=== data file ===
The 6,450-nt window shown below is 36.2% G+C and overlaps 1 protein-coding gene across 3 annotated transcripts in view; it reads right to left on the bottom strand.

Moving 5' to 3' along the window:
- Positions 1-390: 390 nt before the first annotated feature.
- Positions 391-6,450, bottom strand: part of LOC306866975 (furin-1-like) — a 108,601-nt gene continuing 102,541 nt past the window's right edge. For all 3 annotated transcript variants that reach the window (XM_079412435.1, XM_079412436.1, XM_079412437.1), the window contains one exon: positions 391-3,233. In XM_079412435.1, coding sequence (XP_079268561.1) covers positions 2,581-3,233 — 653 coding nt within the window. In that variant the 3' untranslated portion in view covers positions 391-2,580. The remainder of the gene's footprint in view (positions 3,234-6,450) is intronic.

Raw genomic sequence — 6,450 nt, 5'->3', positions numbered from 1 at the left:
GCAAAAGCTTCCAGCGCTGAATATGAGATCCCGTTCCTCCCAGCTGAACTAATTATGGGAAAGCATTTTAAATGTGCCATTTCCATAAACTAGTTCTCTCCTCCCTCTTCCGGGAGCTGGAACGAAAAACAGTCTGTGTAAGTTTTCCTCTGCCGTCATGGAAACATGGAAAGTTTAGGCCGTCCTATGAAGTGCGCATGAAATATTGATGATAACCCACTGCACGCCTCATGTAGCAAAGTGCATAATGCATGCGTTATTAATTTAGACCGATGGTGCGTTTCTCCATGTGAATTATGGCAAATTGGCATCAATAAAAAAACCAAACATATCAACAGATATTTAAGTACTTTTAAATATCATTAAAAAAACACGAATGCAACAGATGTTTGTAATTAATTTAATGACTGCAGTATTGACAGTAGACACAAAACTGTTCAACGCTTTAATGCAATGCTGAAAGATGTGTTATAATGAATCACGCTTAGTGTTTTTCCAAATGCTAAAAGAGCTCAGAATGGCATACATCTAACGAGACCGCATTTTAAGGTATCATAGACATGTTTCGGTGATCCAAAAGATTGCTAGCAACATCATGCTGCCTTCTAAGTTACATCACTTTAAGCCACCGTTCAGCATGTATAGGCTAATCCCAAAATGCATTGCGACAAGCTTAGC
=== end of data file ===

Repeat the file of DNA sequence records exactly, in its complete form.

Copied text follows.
The 6,450-nt window shown below is 36.2% G+C and overlaps 1 protein-coding gene across 3 annotated transcripts in view; it reads right to left on the bottom strand.

Moving 5' to 3' along the window:
- Positions 1-390: 390 nt before the first annotated feature.
- Positions 391-6,450, bottom strand: part of LOC306866975 (furin-1-like) — a 108,601-nt gene continuing 102,541 nt past the window's right edge. For all 3 annotated transcript variants that reach the window (XM_079412435.1, XM_079412436.1, XM_079412437.1), the window contains one exon: positions 391-3,233. In XM_079412435.1, coding sequence (XP_079268561.1) covers positions 2,581-3,233 — 653 coding nt within the window. In that variant the 3' untranslated portion in view covers positions 391-2,580. The remainder of the gene's footprint in view (positions 3,234-6,450) is intronic.

Raw genomic sequence — 6,450 nt, 5'->3', positions numbered from 1 at the left:
GCAAAAGCTTCCAGCGCTGAATATGAGATCCCGTTCCTCCCAGCTGAACTAATTATGGGAAAGCATTTTAAATGTGCCATTTCCATAAACTAGTTCTCTCCTCCCTCTTCCGGGAGCTGGAACGAAAAACAGTCTGTGTAAGTTTTCCTCTGCCGTCATGGAAACATGGAAAGTTTAGGCCGTCCTATGAAGTGCGCATGAAATATTGATGATAACCCACTGCACGCCTCATGTAGCAAAGTGCATAATGCATGCGTTATTAATTTAGACCGATGGTGCGTTTCTCCATGTGAATTATGGCAAATTGGCATCAATAAAAAAACCAAACATATCAACAGATATTTAAGTACTTTTAAATATCATTAAAAAAACACGAATGCAACAGATGTTTGTAATTAATTTAATGACTGCAGTATTGACAGTAGACACAAAACTGTTCAACGCTTTAATGCAATGCTGAAAGATGTGTTATAATGAATCACGCTTAGTGTTTTTCCAAATGCTAAAAGAGCTCAGAATGGCATACATCTAACGAGACCGCATTTTAAGGTATCATAGACATGTTTCGGTGATCCAAAAGATTGCTAGCAACATCATGCTGCCTTCTAAGTTACATCACTTTAAGCCACCGTTCAGCATGTATAGGCTAATCCCAAAATGCATTGCGACAAGCTTAGC